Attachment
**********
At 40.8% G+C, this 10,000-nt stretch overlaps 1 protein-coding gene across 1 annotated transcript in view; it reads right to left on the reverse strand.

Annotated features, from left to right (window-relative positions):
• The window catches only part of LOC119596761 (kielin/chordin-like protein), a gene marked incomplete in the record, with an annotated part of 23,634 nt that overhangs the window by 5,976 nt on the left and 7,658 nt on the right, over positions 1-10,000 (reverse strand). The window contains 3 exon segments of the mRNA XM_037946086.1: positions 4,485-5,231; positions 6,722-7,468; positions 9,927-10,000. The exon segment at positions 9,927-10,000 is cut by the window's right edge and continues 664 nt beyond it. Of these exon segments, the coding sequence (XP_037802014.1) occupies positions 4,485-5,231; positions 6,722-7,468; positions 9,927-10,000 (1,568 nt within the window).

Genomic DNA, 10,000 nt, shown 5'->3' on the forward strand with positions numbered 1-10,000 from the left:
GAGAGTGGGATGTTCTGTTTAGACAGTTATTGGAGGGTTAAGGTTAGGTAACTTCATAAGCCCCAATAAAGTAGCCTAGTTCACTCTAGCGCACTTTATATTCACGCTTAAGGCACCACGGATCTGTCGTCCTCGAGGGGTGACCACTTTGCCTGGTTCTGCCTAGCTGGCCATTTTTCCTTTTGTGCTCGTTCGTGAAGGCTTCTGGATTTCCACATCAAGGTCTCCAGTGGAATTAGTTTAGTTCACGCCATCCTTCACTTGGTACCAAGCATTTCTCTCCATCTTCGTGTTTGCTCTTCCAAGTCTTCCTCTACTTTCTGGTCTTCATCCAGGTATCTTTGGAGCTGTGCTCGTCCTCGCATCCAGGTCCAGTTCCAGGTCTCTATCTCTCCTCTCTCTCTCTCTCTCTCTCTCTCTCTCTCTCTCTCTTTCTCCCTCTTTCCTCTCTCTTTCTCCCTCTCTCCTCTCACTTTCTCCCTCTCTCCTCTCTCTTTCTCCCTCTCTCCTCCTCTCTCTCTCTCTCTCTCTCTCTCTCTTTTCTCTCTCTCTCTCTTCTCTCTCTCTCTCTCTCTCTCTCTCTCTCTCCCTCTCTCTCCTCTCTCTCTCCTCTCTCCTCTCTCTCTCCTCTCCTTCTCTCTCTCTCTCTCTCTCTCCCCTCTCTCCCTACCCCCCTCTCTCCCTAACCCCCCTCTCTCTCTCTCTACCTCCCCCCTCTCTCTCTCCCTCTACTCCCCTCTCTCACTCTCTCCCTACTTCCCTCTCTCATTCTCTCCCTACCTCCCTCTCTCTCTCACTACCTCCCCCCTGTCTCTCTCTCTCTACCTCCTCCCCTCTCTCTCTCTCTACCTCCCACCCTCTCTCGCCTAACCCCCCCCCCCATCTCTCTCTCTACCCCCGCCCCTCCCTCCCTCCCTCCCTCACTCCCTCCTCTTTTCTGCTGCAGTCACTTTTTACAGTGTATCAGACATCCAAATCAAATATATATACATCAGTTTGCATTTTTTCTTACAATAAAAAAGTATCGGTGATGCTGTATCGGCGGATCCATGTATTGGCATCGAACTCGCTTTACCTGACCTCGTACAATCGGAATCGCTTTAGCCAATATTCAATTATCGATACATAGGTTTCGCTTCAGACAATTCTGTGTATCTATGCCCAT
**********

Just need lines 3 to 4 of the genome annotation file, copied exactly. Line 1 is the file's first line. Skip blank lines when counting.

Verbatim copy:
• The window catches only part of LOC119596761 (kielin/chordin-like protein), a gene marked incomplete in the record, with an annotated part of 23,634 nt that overhangs the window by 5,976 nt on the left and 7,658 nt on the right, over positions 1-10,000 (reverse strand). The window contains 3 exon segments of the mRNA XM_037946086.1: positions 4,485-5,231; positions 6,722-7,468; positions 9,927-10,000. The exon segment at positions 9,927-10,000 is cut by the window's right edge and continues 664 nt beyond it. Of these exon segments, the coding sequence (XP_037802014.1) occupies positions 4,485-5,231; positions 6,722-7,468; positions 9,927-10,000 (1,568 nt within the window).

Genomic DNA, 10,000 nt, shown 5'->3' on the forward strand with positions numbered 1-10,000 from the left: